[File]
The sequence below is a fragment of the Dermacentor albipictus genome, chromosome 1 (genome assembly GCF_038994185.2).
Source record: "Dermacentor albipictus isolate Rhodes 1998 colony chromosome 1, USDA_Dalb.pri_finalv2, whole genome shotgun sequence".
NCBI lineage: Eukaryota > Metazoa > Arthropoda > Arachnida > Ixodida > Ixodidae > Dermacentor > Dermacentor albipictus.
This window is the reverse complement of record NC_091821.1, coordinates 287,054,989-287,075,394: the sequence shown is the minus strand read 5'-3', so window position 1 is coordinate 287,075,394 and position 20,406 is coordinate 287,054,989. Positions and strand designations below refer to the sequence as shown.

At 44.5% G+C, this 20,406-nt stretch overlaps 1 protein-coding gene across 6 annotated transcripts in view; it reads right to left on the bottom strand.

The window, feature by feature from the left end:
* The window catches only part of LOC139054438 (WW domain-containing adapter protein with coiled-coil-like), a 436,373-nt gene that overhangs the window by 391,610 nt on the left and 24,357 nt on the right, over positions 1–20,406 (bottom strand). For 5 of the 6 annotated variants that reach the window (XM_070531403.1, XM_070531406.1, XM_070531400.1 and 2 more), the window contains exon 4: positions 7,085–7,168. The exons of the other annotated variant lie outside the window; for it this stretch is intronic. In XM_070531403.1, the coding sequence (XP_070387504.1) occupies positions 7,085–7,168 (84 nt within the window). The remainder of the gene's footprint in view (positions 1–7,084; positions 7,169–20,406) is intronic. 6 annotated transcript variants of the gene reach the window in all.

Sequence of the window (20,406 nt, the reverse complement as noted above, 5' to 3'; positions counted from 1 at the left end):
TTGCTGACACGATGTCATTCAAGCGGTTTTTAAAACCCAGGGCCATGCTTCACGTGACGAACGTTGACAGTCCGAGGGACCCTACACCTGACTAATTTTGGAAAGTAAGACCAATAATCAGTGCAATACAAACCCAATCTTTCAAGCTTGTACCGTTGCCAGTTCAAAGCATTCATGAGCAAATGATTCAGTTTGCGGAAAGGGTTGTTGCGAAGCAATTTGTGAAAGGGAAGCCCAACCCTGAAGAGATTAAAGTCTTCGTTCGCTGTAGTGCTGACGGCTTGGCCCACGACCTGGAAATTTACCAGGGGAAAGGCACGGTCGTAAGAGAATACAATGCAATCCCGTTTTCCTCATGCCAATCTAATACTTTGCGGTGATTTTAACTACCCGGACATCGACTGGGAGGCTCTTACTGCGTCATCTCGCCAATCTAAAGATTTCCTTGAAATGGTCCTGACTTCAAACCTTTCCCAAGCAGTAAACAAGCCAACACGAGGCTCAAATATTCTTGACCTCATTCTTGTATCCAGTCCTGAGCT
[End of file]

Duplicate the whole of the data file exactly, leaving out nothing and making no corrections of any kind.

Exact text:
The sequence below is a fragment of the Dermacentor albipictus genome, chromosome 1 (genome assembly GCF_038994185.2).
Source record: "Dermacentor albipictus isolate Rhodes 1998 colony chromosome 1, USDA_Dalb.pri_finalv2, whole genome shotgun sequence".
NCBI lineage: Eukaryota > Metazoa > Arthropoda > Arachnida > Ixodida > Ixodidae > Dermacentor > Dermacentor albipictus.
This window is the reverse complement of record NC_091821.1, coordinates 287,054,989-287,075,394: the sequence shown is the minus strand read 5'-3', so window position 1 is coordinate 287,075,394 and position 20,406 is coordinate 287,054,989. Positions and strand designations below refer to the sequence as shown.

At 44.5% G+C, this 20,406-nt stretch overlaps 1 protein-coding gene across 6 annotated transcripts in view; it reads right to left on the bottom strand.

The window, feature by feature from the left end:
* The window catches only part of LOC139054438 (WW domain-containing adapter protein with coiled-coil-like), a 436,373-nt gene that overhangs the window by 391,610 nt on the left and 24,357 nt on the right, over positions 1–20,406 (bottom strand). For 5 of the 6 annotated variants that reach the window (XM_070531403.1, XM_070531406.1, XM_070531400.1 and 2 more), the window contains exon 4: positions 7,085–7,168. The exons of the other annotated variant lie outside the window; for it this stretch is intronic. In XM_070531403.1, the coding sequence (XP_070387504.1) occupies positions 7,085–7,168 (84 nt within the window). The remainder of the gene's footprint in view (positions 1–7,084; positions 7,169–20,406) is intronic. 6 annotated transcript variants of the gene reach the window in all.

Sequence of the window (20,406 nt, the reverse complement as noted above, 5' to 3'; positions counted from 1 at the left end):
TTGCTGACACGATGTCATTCAAGCGGTTTTTAAAACCCAGGGCCATGCTTCACGTGACGAACGTTGACAGTCCGAGGGACCCTACACCTGACTAATTTTGGAAAGTAAGACCAATAATCAGTGCAATACAAACCCAATCTTTCAAGCTTGTACCGTTGCCAGTTCAAAGCATTCATGAGCAAATGATTCAGTTTGCGGAAAGGGTTGTTGCGAAGCAATTTGTGAAAGGGAAGCCCAACCCTGAAGAGATTAAAGTCTTCGTTCGCTGTAGTGCTGACGGCTTGGCCCACGACCTGGAAATTTACCAGGGGAAAGGCACGGTCGTAAGAGAATACAATGCAATCCCGTTTTCCTCATGCCAATCTAATACTTTGCGGTGATTTTAACTACCCGGACATCGACTGGGAGGCTCTTACTGCGTCATCTCGCCAATCTAAAGATTTCCTTGAAATGGTCCTGACTTCAAACCTTTCCCAAGCAGTAAACAAGCCAACACGAGGCTCAAATATTCTTGACCTCATTCTTGTATCCAGTCCTGAGCT